Until the late 19th century, there wasn’t any such thing as “illegal” or “legal” immigration to the United States. That’s because before you can immigrate somewhere illegally, there has to be a law for you to break. American immigration didn’t really begin until the late 1700s, when the United States became an independent nation. Before that, Africans had unwillingly entered the Americas as enslaved peoples and Europeans had entered as settlers—which is something totally different. While immigrants are beholden to the laws of the land they migrate to, settlers come to disrupt the current system and implement their own laws, write the scholars Eve Tuck and K. Wayne Yang.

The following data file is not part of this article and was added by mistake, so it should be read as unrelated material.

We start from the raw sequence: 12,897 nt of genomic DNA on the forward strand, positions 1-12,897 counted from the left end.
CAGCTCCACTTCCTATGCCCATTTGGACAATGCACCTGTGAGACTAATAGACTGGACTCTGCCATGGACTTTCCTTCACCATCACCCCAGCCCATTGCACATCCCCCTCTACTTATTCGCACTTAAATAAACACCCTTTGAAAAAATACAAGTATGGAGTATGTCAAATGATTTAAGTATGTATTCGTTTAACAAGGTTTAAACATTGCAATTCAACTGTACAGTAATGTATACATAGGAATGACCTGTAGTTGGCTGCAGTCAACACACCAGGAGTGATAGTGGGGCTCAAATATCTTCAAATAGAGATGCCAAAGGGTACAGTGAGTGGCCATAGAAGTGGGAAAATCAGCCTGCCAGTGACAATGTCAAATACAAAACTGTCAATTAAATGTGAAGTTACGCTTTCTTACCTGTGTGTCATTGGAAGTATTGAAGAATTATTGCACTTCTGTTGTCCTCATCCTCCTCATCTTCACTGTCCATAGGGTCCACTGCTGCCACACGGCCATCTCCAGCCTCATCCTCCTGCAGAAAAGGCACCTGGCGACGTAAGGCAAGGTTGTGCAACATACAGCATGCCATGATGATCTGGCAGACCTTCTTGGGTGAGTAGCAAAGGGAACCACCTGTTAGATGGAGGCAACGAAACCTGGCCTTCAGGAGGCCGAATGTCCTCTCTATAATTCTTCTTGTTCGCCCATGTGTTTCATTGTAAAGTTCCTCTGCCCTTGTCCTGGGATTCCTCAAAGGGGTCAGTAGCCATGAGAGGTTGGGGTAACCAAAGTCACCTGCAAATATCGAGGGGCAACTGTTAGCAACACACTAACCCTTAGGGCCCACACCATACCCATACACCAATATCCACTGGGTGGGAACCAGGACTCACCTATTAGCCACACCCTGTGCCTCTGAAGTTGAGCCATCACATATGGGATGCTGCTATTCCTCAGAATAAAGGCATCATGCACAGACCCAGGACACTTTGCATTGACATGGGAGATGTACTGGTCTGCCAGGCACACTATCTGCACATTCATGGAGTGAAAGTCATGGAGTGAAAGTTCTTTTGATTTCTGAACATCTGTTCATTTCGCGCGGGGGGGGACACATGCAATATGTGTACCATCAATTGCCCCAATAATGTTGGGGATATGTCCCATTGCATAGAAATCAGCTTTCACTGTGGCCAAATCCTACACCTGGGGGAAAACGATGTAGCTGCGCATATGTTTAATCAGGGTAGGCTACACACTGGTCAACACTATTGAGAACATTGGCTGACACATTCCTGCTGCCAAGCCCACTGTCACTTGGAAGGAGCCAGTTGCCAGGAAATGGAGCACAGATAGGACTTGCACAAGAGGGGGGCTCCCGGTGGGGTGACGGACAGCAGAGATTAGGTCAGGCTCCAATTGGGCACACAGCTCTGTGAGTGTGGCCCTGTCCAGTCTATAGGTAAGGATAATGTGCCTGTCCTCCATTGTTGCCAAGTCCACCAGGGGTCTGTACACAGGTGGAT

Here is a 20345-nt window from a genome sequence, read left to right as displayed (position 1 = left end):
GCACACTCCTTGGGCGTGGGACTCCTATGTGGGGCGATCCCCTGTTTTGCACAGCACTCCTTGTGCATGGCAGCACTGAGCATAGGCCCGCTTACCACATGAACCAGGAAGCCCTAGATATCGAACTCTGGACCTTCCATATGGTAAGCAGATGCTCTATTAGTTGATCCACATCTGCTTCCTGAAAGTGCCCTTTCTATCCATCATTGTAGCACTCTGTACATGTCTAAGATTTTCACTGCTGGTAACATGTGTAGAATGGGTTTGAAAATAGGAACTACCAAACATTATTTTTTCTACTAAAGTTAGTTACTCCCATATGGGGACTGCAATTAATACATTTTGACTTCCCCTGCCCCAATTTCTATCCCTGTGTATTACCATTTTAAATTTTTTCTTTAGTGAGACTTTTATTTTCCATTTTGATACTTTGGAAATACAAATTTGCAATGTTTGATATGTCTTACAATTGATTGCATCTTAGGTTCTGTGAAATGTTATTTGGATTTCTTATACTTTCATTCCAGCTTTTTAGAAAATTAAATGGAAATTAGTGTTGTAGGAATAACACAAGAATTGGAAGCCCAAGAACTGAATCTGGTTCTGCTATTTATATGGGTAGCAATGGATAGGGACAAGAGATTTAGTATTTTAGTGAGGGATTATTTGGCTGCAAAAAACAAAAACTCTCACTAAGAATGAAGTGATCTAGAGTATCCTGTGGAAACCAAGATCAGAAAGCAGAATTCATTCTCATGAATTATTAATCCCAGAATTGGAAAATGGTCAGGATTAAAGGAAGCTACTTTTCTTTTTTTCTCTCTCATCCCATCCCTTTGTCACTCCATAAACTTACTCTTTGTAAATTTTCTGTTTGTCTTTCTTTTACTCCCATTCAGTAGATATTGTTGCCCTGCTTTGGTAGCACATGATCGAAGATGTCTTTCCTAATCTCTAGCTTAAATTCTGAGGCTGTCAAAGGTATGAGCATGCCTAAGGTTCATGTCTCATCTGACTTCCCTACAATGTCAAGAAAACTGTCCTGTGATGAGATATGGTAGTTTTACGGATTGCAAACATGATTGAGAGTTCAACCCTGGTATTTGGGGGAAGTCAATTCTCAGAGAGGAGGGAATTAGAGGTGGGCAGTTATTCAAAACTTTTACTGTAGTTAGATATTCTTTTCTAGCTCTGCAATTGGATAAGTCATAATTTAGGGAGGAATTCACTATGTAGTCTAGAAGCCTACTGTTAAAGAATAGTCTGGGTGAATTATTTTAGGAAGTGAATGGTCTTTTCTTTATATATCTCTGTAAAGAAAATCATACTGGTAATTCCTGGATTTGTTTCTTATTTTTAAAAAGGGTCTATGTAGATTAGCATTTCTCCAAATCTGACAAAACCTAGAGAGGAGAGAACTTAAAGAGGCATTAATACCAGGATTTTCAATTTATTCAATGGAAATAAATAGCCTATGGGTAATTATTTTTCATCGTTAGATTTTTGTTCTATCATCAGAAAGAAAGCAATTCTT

But once the U.S. made its Constitution the new law of the land, immigrants flocked to the country with few restrictions. This didn’t mean that they were welcomed in the “New World.” In the beginning, when immigrants came mostly from northern and western Europe, anti-Irish and anti-Catholic sentiment were rampant. By the mid- to late-19th century, people from southern and eastern Europe as well as China were coming over, and Americans resented the presence of Chinese, Italians, and more Catholics.

Read more: Becky Little, History,

Early Day Motion 294: Enforced Disappearances